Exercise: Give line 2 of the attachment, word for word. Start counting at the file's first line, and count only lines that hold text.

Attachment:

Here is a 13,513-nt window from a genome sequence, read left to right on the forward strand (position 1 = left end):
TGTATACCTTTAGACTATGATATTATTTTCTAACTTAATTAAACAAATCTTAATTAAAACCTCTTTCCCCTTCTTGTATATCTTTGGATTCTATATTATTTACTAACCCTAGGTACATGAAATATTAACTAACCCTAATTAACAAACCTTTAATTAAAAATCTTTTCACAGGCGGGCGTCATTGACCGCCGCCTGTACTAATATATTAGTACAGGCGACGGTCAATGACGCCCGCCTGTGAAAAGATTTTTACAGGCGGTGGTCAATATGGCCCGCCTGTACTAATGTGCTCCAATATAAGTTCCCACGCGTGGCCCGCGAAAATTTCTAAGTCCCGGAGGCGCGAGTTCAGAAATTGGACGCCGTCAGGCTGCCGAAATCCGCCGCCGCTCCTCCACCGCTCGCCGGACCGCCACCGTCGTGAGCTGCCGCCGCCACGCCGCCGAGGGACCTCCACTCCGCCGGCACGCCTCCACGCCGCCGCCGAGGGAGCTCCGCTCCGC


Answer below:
TGTATACCTTTAGACTATGATATTATTTTCTAACTTAATTAAACAAATCTTAATTAAAACCTCTTTCCCCTTCTTGTATATCTTTGGATTCTATATTATTTACTAACCCTAGGTACATGAAATATTAACTAACCCTAATTAACAAACCTTTAATTAAAAATCTTTTCACAGGCGGGCGTCATTGACCGCCGCCTGTACTAATATATTAGTACAGGCGACGGTCAATGACGCCCGCCTGTGAAAAGATTTTTACAGGCGGTGGTCAATATGGCCCGCCTGTACTAATGTGCTCCAATATAAGTTCCCACGCGTGGCCCGCGAAAATTTCTAAGTCCCGGAGGCGCGAGTTCAGAAATTGGACGCCGTCAGGCTGCCGAAATCCGCCGCCGCTCCTCCACCGCTCGCCGGACCGCCACCGTCGTGAGCTGCCGCCGCCACGCCGCCGAGGGACCTCCACTCCGCCGGCACGCCTCCACGCCGCCGCCGAGGGAGCTCCGCTCCGC